Trustees at two education charities currently under investigation by the Charity Commission have accused the regulator of “acting disproportionately and without regard to the reputational damage which may be caused by their action”.
The Commission announced that it had launched an investigation into education charities the Martin Foundation and the Collegiate Foundation last week. As well as opening a statutory inquiry, the regulator appointed interim managers to take over their running, and issued orders on their bank accounts.
The Commission said that there were serious regulatory concerns relating to the running of the charities, which share trustees, including conflict of interest concerns and potential unauthorised trustee benefit.
However, a statement from the charities’ trustees, said: “The trustees are surprised and disappointed by the actions of the Charity Commission. The Commission appears to have acted disproportionately and without regard to the reputational damage which may be caused by their action or the possibility of working cooperatively with the trustees.
“The trustees have always dealt openly and constructively with inquiries from the Charity Commission and would hope to continue to engage in this way going forward.”
The regulator had said it engaged with the two charities after receiving a complaint from the public and after receiving information from other regulators in respect of a number of regulatory concerns.
The Collegiate Charitable Foundation financially supports Queen Ethelburga's College, which has been at the centre of numerous controversies.
Brian Martin, former chair of governors at Queen Ethelburga's College, was cleared of a series of sexual offences against its pupils and other teenagers in July of this year. He was found not guilty of 21 offences. Prosecutors said they would be seeking a retrial on two counts of indecent assault and one of sexual assault.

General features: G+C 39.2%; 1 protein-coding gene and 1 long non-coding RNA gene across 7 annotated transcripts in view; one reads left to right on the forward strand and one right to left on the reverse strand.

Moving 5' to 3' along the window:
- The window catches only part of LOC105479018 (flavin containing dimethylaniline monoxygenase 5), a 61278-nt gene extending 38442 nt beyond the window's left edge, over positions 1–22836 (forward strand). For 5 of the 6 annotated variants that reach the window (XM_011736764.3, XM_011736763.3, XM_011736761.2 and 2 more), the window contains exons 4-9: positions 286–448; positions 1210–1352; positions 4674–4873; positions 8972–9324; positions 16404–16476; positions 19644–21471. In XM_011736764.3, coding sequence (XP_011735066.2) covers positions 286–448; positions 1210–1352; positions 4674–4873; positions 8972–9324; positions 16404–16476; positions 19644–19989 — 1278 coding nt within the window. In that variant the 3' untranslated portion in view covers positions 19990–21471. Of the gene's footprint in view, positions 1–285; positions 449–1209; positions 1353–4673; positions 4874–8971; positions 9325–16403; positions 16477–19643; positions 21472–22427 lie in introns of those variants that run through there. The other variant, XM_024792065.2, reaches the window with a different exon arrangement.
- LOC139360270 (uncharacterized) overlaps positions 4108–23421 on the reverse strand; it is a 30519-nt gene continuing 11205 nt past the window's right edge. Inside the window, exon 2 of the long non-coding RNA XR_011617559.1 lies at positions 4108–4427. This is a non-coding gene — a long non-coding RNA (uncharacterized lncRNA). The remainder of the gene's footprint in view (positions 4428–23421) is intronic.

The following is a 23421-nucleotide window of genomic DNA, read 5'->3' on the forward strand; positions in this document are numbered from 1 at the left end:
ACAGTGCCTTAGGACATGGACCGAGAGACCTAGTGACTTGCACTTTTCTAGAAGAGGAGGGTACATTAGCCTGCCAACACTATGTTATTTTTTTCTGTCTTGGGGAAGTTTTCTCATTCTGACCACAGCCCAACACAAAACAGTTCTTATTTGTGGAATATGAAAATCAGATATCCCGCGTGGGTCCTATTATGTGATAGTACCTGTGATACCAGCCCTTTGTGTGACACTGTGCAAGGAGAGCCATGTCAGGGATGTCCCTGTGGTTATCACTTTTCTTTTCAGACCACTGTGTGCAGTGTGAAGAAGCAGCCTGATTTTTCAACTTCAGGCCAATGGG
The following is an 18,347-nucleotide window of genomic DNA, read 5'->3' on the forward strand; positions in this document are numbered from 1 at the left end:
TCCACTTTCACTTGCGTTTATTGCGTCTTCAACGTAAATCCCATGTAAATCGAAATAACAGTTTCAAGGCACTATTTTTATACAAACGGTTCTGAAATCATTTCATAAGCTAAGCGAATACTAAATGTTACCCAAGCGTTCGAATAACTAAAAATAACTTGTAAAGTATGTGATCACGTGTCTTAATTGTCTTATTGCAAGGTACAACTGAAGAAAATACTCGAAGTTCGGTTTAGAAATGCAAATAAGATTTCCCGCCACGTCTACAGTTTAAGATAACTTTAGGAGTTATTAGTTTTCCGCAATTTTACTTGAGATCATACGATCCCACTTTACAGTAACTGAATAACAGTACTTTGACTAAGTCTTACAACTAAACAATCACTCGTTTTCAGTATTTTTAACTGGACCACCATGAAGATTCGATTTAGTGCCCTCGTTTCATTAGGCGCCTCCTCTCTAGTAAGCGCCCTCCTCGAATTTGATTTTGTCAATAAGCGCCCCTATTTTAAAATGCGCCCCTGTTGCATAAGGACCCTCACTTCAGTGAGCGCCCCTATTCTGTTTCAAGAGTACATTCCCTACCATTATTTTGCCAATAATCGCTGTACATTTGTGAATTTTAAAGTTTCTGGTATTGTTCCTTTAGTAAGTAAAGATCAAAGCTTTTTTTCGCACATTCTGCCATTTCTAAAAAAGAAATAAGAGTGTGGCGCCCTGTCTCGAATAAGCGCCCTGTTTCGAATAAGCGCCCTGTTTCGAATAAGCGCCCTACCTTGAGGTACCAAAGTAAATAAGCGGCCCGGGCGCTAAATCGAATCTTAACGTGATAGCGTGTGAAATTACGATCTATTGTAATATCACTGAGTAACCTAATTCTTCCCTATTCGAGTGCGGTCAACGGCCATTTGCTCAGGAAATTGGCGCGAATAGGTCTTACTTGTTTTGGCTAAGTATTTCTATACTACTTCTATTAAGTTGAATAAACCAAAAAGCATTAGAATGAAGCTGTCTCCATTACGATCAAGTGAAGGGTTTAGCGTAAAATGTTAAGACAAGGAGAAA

Martin was replaced by his daughter Amy Martin as chair of governors in 2015. The Charity Commission website states that she is still a trustee of both The Collegiate Charitable Foundation and The Martin Foundation.
The Commission’s inquiry is examining:
- The extent to which potential conflicts of interest and connected party transactions have been properly managed
- The extent to which there has been any unauthorised trustee benefit
- Whether the charities operated for exclusively charitable purposes
The trustees continued: “All expenditure by The Collegiate Charitable Foundation is directly in pursuit and accordance with its charitable objectives. The Martin Foundation has been inactive since January 2016 but equally all expenditure is demonstrably in line with its charitable objectives.
“The trustees are confident that both charities operate appropriately and remain willing and ready to address concerns raised by the Charity Commission.”
The Charity Commission said that its inquiry into The Martin Foundation and the Collegiate Charitable Foundation remains ongoing and it cannot comment further.
The regulator’s guidance states that decisions to open an inquiry and appoint an interim manager are not taken lightly, and depend on a careful assessment of a set of factors and the circumstances in each particular case.
It says that before taking the decision to open a statutory inquiry, it applies its risk and regulatory framework.